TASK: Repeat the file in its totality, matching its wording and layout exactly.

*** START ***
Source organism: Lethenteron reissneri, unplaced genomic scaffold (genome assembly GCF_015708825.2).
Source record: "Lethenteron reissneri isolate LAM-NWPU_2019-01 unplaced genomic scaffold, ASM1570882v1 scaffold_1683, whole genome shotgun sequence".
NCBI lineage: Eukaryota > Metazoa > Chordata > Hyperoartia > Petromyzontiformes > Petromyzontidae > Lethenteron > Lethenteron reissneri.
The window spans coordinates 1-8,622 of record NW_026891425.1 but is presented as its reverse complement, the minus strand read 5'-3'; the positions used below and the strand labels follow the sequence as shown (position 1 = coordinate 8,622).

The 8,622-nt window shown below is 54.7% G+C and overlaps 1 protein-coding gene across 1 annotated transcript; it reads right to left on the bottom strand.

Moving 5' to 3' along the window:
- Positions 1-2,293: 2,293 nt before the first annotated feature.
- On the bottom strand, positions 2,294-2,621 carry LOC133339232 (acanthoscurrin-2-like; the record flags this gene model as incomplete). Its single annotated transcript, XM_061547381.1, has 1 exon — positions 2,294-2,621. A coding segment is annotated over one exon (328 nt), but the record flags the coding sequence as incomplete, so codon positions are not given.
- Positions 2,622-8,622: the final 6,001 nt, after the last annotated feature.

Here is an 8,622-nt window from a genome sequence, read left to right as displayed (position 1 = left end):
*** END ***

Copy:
Source organism: Lethenteron reissneri, unplaced genomic scaffold (genome assembly GCF_015708825.2).
Source record: "Lethenteron reissneri isolate LAM-NWPU_2019-01 unplaced genomic scaffold, ASM1570882v1 scaffold_1683, whole genome shotgun sequence".
NCBI lineage: Eukaryota > Metazoa > Chordata > Hyperoartia > Petromyzontiformes > Petromyzontidae > Lethenteron > Lethenteron reissneri.
The window spans coordinates 1-8,622 of record NW_026891425.1 but is presented as its reverse complement, the minus strand read 5'-3'; the positions used below and the strand labels follow the sequence as shown (position 1 = coordinate 8,622).

The 8,622-nt window shown below is 54.7% G+C and overlaps 1 protein-coding gene across 1 annotated transcript; it reads right to left on the bottom strand.

Moving 5' to 3' along the window:
- Positions 1-2,293: 2,293 nt before the first annotated feature.
- On the bottom strand, positions 2,294-2,621 carry LOC133339232 (acanthoscurrin-2-like; the record flags this gene model as incomplete). Its single annotated transcript, XM_061547381.1, has 1 exon — positions 2,294-2,621. A coding segment is annotated over one exon (328 nt), but the record flags the coding sequence as incomplete, so codon positions are not given.
- Positions 2,622-8,622: the final 6,001 nt, after the last annotated feature.

Here is an 8,622-nt window from a genome sequence, read left to right as displayed (position 1 = left end):